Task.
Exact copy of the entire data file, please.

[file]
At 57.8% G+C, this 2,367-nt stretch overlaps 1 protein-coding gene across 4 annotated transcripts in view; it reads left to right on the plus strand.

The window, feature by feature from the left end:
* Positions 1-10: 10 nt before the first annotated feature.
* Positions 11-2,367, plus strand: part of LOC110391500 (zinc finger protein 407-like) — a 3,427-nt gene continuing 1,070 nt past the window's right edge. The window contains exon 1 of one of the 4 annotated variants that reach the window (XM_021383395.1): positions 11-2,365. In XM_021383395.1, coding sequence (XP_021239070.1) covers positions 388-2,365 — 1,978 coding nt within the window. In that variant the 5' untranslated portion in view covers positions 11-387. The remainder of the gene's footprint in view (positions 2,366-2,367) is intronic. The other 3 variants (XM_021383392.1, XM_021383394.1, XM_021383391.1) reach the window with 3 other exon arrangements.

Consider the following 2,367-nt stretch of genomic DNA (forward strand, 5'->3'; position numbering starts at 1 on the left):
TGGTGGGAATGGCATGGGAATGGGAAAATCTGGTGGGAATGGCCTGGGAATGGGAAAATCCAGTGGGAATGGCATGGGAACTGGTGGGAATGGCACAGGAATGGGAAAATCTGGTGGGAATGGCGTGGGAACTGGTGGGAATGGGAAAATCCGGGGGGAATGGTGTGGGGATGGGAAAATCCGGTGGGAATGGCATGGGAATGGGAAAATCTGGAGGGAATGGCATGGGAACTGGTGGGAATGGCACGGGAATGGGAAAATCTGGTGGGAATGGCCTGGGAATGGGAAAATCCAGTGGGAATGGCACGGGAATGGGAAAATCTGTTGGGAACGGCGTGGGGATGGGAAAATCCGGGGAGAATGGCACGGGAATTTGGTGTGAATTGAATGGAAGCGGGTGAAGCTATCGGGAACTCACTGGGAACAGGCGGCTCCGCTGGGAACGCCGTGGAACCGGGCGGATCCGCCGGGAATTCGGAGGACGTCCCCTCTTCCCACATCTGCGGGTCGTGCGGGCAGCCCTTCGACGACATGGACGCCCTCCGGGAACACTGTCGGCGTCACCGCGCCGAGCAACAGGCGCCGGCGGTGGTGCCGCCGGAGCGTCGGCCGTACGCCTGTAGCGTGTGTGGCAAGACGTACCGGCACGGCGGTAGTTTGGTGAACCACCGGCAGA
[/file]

At 57.8% G+C, this 2,367-nt stretch overlaps 1 protein-coding gene across 4 annotated transcripts in view; it reads left to right on the plus strand.

The window, feature by feature from the left end:
* Positions 1-10: 10 nt before the first annotated feature.
* Positions 11-2,367, plus strand: part of LOC110391500 (zinc finger protein 407-like) — a 3,427-nt gene continuing 1,070 nt past the window's right edge. The window contains exon 1 of one of the 4 annotated variants that reach the window (XM_021383395.1): positions 11-2,365. In XM_021383395.1, coding sequence (XP_021239070.1) covers positions 388-2,365 — 1,978 coding nt within the window. In that variant the 5' untranslated portion in view covers positions 11-387. The remainder of the gene's footprint in view (positions 2,366-2,367) is intronic. The other 3 variants (XM_021383392.1, XM_021383394.1, XM_021383391.1) reach the window with 3 other exon arrangements.

Consider the following 2,367-nt stretch of genomic DNA (forward strand, 5'->3'; position numbering starts at 1 on the left):
TGGTGGGAATGGCATGGGAATGGGAAAATCTGGTGGGAATGGCCTGGGAATGGGAAAATCCAGTGGGAATGGCATGGGAACTGGTGGGAATGGCACAGGAATGGGAAAATCTGGTGGGAATGGCGTGGGAACTGGTGGGAATGGGAAAATCCGGGGGGAATGGTGTGGGGATGGGAAAATCCGGTGGGAATGGCATGGGAATGGGAAAATCTGGAGGGAATGGCATGGGAACTGGTGGGAATGGCACGGGAATGGGAAAATCTGGTGGGAATGGCCTGGGAATGGGAAAATCCAGTGGGAATGGCACGGGAATGGGAAAATCTGTTGGGAACGGCGTGGGGATGGGAAAATCCGGGGAGAATGGCACGGGAATTTGGTGTGAATTGAATGGAAGCGGGTGAAGCTATCGGGAACTCACTGGGAACAGGCGGCTCCGCTGGGAACGCCGTGGAACCGGGCGGATCCGCCGGGAATTCGGAGGACGTCCCCTCTTCCCACATCTGCGGGTCGTGCGGGCAGCCCTTCGACGACATGGACGCCCTCCGGGAACACTGTCGGCGTCACCGCGCCGAGCAACAGGCGCCGGCGGTGGTGCCGCCGGAGCGTCGGCCGTACGCCTGTAGCGTGTGTGGCAAGACGTACCGGCACGGCGGTAGTTTGGTGAACCACCGGCAGA